I’m edging into “shill” territory, but the recent rapid progress in neural networks is really worth elaborating upon:
- By now, you’re probably aware that Google’s DeepMind developed a Go algorithm that defeated a professional player in a widely publicized match. You might not know that DeepMind’s paper describing their algorithm was accepted at Nature, and is definitely worth reading through.
- Honestly, most of the recent papers on DeepMind’s publication list are fascinating, but I found “Learning to Learn by Gradient Descent by Gradient Descent” and “Unifying count based exploration and intrinsic motivation” to be particularly cool. The first treats the problem of “how do I updated my neural networks weights” as a learning problem, and manages to beat the previous state of the art update tools (i.e., ADA* and other momentum methods). The second is an improvement over their previous algorithm which learned to play Atari games, and is now able to beat the famously difficult (for AI) game Montezuma’s Revenge.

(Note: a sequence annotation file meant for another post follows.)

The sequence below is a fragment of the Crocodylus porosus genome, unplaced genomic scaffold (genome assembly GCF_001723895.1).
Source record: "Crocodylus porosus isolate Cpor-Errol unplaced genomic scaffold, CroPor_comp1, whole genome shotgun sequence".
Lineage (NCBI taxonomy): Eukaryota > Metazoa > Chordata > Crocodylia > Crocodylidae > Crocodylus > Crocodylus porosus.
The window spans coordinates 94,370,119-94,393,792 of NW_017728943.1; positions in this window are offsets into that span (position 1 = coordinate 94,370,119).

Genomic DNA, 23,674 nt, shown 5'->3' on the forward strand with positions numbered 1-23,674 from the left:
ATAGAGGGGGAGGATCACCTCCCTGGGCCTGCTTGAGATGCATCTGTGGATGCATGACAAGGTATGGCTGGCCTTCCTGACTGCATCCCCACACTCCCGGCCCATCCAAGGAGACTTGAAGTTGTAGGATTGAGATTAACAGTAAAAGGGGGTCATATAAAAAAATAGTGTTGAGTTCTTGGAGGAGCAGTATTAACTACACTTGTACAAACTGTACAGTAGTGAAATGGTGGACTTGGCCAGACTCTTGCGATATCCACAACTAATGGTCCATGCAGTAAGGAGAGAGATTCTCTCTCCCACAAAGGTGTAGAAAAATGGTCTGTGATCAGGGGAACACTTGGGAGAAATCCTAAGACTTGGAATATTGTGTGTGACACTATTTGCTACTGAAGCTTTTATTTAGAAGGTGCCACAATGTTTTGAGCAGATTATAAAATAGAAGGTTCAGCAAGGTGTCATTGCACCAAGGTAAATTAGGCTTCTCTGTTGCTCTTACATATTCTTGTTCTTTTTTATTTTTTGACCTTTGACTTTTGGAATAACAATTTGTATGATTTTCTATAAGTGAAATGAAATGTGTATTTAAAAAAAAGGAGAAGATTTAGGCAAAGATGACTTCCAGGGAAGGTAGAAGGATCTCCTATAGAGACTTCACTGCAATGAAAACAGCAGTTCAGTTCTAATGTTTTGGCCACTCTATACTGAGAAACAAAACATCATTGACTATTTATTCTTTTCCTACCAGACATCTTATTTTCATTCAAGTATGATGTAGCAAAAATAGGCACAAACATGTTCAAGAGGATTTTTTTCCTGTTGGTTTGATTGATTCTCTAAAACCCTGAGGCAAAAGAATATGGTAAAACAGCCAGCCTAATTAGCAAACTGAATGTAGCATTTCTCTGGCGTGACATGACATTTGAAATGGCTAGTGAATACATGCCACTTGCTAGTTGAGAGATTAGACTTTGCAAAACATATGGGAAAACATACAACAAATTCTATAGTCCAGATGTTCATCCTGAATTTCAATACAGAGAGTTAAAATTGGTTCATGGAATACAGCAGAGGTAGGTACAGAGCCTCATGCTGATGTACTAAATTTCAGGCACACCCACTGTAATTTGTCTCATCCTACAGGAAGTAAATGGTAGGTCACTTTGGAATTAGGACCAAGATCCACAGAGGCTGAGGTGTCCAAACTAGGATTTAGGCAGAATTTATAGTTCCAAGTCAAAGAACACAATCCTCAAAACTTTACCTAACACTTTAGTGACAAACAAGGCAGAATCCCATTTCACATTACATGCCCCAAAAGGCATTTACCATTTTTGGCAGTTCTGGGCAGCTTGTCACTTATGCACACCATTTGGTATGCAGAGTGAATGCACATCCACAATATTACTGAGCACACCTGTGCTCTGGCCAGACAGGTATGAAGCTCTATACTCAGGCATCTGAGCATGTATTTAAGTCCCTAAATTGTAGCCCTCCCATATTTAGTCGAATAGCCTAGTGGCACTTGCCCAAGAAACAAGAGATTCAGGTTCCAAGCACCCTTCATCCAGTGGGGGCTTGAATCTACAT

- OpenAI released their “AI Gym“–an open source collection of tools to help you build, train, and compare different types of neural networks on different problems. To emphasize how easy to use this package is, Andrej Karpathy wrote a reinforcement learning agent that learns to play Pong in 132 lines of python using the AI Gym API (it’s here on github!). Andrej’s entire blogpost is full of great links, too. (Also, don’t miss Andrej’s web demos! (seriously, click on them! they train in your browser!)).
- OpenAI have provided a nice list of open problems in AI research. The first is more of a “getting started” research project, and the rest are helpfully sorted by how difficult they expect them to be.
- The machine learning subreddit is another great resource for getting up to speed with the latest and greatest neural network algorithms. With the number of different open source implementations of different neural networks growing, it’s easier than ever to start learning the field.